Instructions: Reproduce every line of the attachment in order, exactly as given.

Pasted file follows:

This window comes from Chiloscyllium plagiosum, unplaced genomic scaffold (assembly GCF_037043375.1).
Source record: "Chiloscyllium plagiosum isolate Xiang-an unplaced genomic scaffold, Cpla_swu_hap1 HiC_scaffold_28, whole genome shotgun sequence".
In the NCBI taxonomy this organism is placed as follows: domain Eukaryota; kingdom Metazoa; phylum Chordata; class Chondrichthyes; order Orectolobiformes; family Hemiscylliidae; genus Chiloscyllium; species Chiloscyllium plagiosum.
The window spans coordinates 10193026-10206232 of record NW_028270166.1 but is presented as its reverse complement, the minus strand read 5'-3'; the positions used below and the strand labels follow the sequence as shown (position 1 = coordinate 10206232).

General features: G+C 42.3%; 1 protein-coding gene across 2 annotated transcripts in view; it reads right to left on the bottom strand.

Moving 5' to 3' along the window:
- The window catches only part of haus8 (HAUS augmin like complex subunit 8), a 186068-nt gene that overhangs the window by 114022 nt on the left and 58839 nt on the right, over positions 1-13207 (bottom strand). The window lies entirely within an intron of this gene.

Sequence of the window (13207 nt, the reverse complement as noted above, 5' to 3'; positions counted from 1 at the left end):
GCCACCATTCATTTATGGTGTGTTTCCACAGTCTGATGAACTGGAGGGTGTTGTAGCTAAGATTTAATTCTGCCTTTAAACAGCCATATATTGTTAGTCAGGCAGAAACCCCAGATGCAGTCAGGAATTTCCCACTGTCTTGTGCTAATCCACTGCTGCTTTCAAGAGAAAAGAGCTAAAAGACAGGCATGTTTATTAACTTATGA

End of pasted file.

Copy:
This window comes from Chiloscyllium plagiosum, unplaced genomic scaffold (assembly GCF_037043375.1).
Source record: "Chiloscyllium plagiosum isolate Xiang-an unplaced genomic scaffold, Cpla_swu_hap1 HiC_scaffold_28, whole genome shotgun sequence".
In the NCBI taxonomy this organism is placed as follows: domain Eukaryota; kingdom Metazoa; phylum Chordata; class Chondrichthyes; order Orectolobiformes; family Hemiscylliidae; genus Chiloscyllium; species Chiloscyllium plagiosum.
The window spans coordinates 10193026-10206232 of record NW_028270166.1 but is presented as its reverse complement, the minus strand read 5'-3'; the positions used below and the strand labels follow the sequence as shown (position 1 = coordinate 10206232).

General features: G+C 42.3%; 1 protein-coding gene across 2 annotated transcripts in view; it reads right to left on the bottom strand.

Moving 5' to 3' along the window:
- The window catches only part of haus8 (HAUS augmin like complex subunit 8), a 186068-nt gene that overhangs the window by 114022 nt on the left and 58839 nt on the right, over positions 1-13207 (bottom strand). The window lies entirely within an intron of this gene.

Sequence of the window (13207 nt, the reverse complement as noted above, 5' to 3'; positions counted from 1 at the left end):
GCCACCATTCATTTATGGTGTGTTTCCACAGTCTGATGAACTGGAGGGTGTTGTAGCTAAGATTTAATTCTGCCTTTAAACAGCCATATATTGTTAGTCAGGCAGAAACCCCAGATGCAGTCAGGAATTTCCCACTGTCTTGTGCTAATCCACTGCTGCTTTCAAGAGAAAAGAGCTAAAAGACAGGCATGTTTATTAACTTATGA